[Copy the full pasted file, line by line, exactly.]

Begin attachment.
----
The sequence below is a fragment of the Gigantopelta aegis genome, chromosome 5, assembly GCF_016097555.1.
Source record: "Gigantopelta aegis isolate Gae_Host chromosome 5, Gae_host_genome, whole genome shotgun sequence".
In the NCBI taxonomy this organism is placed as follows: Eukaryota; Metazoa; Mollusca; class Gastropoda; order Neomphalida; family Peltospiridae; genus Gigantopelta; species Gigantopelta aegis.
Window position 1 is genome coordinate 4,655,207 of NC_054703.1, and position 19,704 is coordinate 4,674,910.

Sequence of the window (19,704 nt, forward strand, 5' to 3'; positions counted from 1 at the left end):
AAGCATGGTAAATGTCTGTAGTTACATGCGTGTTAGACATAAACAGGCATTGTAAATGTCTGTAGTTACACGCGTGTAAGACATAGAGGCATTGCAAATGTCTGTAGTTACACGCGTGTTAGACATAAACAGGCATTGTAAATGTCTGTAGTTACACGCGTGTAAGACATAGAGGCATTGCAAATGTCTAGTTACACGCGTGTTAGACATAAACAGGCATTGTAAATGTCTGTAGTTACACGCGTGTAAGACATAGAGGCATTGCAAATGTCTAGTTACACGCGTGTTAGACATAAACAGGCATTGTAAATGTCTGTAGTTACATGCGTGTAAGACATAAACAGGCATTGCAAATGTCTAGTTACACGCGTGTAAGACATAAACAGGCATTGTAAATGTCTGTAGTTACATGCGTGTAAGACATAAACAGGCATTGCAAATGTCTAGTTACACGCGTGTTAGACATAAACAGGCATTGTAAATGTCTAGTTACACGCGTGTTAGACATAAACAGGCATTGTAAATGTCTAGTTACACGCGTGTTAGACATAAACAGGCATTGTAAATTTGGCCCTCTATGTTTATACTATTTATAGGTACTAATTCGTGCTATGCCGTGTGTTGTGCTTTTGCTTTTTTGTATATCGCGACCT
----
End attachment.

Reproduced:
The sequence below is a fragment of the Gigantopelta aegis genome, chromosome 5, assembly GCF_016097555.1.
Source record: "Gigantopelta aegis isolate Gae_Host chromosome 5, Gae_host_genome, whole genome shotgun sequence".
In the NCBI taxonomy this organism is placed as follows: Eukaryota; Metazoa; Mollusca; class Gastropoda; order Neomphalida; family Peltospiridae; genus Gigantopelta; species Gigantopelta aegis.
Window position 1 is genome coordinate 4,655,207 of NC_054703.1, and position 19,704 is coordinate 4,674,910.

Sequence of the window (19,704 nt, forward strand, 5' to 3'; positions counted from 1 at the left end):
AAGCATGGTAAATGTCTGTAGTTACATGCGTGTTAGACATAAACAGGCATTGTAAATGTCTGTAGTTACACGCGTGTAAGACATAGAGGCATTGCAAATGTCTGTAGTTACACGCGTGTTAGACATAAACAGGCATTGTAAATGTCTGTAGTTACACGCGTGTAAGACATAGAGGCATTGCAAATGTCTAGTTACACGCGTGTTAGACATAAACAGGCATTGTAAATGTCTGTAGTTACACGCGTGTAAGACATAGAGGCATTGCAAATGTCTAGTTACACGCGTGTTAGACATAAACAGGCATTGTAAATGTCTGTAGTTACATGCGTGTAAGACATAAACAGGCATTGCAAATGTCTAGTTACACGCGTGTAAGACATAAACAGGCATTGTAAATGTCTGTAGTTACATGCGTGTAAGACATAAACAGGCATTGCAAATGTCTAGTTACACGCGTGTTAGACATAAACAGGCATTGTAAATGTCTAGTTACACGCGTGTTAGACATAAACAGGCATTGTAAATGTCTAGTTACACGCGTGTTAGACATAAACAGGCATTGTAAATTTGGCCCTCTATGTTTATACTATTTATAGGTACTAATTCGTGCTATGCCGTGTGTTGTGCTTTTGCTTTTTTGTATATCGCGACCT